Published 05 July 2012 | Standard notes SN05221
Planning, Renewable energy
• People are often concerned that wind farms might be too close to houses. There are no statutory limits in the UK. This note explains the planning guidance in different parts of the UK, with the different likely effects on the distance from housing. A closely related note deals more generally with consents, Consents for Wind Farms - Onshore (SN/SC/4370).
• England has no separation distance, although noise limits suggest a minimum separation distance of 350 metres for a typical wind turbine. Scotland has guidance suggesting 2km and Wales suggests 500m between a wind turbine and housing.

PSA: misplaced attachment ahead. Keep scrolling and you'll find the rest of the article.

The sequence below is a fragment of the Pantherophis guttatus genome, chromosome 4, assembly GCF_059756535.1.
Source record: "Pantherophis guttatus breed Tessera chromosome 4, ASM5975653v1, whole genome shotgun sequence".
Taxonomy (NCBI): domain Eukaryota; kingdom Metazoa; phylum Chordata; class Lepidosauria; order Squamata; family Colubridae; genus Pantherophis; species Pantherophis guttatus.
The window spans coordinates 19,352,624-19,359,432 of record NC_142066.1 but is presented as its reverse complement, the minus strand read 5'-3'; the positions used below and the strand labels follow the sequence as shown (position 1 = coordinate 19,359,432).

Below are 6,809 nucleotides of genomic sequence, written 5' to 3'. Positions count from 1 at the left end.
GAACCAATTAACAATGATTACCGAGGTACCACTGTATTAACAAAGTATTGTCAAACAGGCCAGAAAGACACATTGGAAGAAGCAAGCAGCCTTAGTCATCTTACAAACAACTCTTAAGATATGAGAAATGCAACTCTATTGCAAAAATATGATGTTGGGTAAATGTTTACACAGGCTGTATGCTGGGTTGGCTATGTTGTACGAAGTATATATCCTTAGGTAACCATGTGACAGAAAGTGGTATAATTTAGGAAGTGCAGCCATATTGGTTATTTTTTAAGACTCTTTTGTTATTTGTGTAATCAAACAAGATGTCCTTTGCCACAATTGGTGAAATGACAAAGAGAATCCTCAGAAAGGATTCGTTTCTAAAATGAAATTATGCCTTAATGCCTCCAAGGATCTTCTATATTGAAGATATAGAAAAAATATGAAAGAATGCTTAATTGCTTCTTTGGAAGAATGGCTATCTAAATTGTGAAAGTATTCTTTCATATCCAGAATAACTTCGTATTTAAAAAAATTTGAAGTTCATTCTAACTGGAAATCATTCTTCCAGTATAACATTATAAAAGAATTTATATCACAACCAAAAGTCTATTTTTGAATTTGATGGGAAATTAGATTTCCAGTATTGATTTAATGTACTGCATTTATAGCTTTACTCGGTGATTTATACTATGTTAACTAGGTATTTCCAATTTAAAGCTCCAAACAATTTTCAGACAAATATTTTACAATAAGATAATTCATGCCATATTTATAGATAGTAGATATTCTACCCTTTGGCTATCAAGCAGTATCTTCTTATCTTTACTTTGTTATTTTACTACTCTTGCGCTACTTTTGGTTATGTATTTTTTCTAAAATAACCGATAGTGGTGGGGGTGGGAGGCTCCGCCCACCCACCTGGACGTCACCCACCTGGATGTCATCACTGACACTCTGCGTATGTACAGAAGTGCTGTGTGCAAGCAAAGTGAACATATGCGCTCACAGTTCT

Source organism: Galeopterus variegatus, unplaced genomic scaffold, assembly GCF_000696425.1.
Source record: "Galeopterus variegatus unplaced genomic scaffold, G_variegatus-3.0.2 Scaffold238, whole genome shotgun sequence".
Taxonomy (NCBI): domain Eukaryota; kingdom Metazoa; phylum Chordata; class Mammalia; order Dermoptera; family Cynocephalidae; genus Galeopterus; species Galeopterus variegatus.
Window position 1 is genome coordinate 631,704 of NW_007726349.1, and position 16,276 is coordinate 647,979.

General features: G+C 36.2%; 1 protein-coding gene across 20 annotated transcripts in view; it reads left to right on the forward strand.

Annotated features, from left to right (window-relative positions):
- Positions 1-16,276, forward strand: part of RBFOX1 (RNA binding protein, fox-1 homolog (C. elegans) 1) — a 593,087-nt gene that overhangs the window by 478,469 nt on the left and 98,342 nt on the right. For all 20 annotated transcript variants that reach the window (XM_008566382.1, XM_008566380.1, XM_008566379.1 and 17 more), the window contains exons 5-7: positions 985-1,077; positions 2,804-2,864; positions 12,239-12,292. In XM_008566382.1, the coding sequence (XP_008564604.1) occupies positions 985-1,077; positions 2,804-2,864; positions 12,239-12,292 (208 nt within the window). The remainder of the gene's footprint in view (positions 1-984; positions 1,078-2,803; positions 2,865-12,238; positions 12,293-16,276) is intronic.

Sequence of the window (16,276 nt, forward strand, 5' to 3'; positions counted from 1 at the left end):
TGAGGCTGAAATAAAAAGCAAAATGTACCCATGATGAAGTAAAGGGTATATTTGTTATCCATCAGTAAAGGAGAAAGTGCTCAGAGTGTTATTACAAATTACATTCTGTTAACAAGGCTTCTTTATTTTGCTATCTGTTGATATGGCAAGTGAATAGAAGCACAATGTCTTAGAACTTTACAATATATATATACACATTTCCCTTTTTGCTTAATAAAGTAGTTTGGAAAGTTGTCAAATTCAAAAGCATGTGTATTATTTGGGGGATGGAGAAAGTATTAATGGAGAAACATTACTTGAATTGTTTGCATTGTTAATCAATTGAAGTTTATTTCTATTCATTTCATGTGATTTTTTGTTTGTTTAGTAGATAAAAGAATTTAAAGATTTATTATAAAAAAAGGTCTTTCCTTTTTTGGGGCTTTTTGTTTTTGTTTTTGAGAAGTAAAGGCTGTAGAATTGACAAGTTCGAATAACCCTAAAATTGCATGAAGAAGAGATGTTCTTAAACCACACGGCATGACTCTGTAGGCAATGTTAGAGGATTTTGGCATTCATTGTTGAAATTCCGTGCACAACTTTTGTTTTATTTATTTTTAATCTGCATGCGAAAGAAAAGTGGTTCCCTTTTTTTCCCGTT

• The Government has rejected the idea of a separation distance for England.
• There is no compensation for those living near a wind farm. It is not clear how much house prices are actually reduced when a wind farm is built nearby, if at all. There is a compensation scheme in Denmark.
• Two Private Member’s Ten Minute Rule Bills have suggested a separation distance.
• An independent study concluded in 2011 that flicker was not a serious problem and Government guidance has been left unchanged. An independent study on noise has supported their approach on noise.
• On 27 March 2012, DCLG published the final version of the National Planning Policy Framework. It contains only very brief guidance on renewable energy applications.
• Some councils, such as Lincolnshire, are trying to have their own minimum distances between a wind turbine and housing. Milton Keynes’ minimum distance may be challenged in court.